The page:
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$5.9 billion: Weak fuel-efficiency standards hurting Aussie motorists

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Aussie motorists could save a lot of money if fuel efficiency standards were tightened up, the report says. (Source: Getty)

The failure to implement robust fuel-efficiency standards in Australia has cost motorists billions since 2015, a new report has found.

Australia currently has voluntary standards but The Australia Institute research labelled these standards “weak and opaque” compared to best-practise standards in Europe.

The report found mandatory fuel-efficiency standards would save motorists in petrol costs, cut emissions, reduce our reliance on imported oil and encourage manufacturers to supply electric vehicles (EVs) and efficient models to the Australian market.

“Australians are being left behind simply because, as a nation, we are still accepting gas-guzzling cars with no emissions standards,” Richie Merzian, climate and energy program director at The Australia Institute.

“This is costing commuters money at the petrol pump and holding Australia back from reducing our emissions.”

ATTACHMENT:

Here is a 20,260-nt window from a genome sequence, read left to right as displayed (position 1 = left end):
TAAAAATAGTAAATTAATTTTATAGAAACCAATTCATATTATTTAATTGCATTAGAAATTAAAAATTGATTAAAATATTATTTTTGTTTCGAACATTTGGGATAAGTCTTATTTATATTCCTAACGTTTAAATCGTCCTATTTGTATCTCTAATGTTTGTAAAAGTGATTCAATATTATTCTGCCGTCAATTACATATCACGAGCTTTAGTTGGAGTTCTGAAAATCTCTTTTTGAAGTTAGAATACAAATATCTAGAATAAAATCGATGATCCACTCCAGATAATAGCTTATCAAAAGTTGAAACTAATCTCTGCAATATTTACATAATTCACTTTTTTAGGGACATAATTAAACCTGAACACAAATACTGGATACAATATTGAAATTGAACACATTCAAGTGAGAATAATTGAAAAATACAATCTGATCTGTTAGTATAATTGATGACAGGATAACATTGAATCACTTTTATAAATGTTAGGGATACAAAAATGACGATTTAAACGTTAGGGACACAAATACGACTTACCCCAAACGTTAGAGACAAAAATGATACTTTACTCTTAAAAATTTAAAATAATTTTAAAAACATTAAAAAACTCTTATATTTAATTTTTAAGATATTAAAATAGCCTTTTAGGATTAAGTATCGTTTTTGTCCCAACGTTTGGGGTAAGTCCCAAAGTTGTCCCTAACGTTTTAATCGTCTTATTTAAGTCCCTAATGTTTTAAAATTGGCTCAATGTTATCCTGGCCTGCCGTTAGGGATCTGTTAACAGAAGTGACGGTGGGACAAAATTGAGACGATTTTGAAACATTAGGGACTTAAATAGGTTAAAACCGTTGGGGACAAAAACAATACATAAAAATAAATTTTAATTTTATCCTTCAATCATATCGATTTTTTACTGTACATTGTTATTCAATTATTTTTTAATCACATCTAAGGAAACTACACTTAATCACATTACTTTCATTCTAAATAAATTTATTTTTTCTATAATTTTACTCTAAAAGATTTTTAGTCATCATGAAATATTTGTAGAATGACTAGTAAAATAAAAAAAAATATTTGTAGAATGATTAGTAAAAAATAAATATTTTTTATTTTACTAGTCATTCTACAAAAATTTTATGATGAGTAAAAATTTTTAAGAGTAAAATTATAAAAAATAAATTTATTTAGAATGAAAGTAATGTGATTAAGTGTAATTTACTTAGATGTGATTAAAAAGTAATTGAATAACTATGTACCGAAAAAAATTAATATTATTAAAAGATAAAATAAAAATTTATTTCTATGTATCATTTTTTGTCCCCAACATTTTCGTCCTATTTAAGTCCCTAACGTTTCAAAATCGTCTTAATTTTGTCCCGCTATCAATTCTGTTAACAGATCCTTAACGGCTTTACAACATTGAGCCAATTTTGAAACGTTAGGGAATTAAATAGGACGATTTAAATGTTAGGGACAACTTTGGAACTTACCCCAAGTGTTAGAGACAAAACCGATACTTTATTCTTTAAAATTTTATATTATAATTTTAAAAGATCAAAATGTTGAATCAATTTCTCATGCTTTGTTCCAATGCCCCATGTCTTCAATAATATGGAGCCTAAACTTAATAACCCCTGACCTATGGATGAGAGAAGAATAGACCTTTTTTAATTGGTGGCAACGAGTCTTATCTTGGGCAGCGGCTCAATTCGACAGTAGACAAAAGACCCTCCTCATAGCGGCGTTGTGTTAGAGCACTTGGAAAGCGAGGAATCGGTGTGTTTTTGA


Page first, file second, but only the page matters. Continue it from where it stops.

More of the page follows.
The report estimated $5.9 billion in fuel costs would have been saved if robust fuel-efficiency standards were adopted in 2015.

The report found mandatory fuel-efficiency standards - in line with international best practise - would increase the supply of electric vehicles in the country, with demand currently outstripping supply.

That’s because EV and efficient vehicle manufacturers are more likely to prioritise countries with mandatory efficiency standards to avoid severe penalties.

“These standards exist across 80 per cent of the vehicle market but not in Australia, despite numerous reports, inquiries and government commitments saying we need them,” Merzian said.

Electric Vehicle Council chief executive Behyad Jafari said tougher standards would attract more EVs into the market.

"If we want to see larger and more frequent shipments of EVs to Australia, [the] Government should ignore the weak standards some in the industry are lobbying for," Jafari said.

The industry's influential peak body, the Federal Chamber of Automotive Industries, wants the current voluntary standards to remain in place.

Voluntary rules have been in place since the 1970s and a new industry-led emissions standard was introduced in 2020 for passenger cars and SUVs.

  • With AAP

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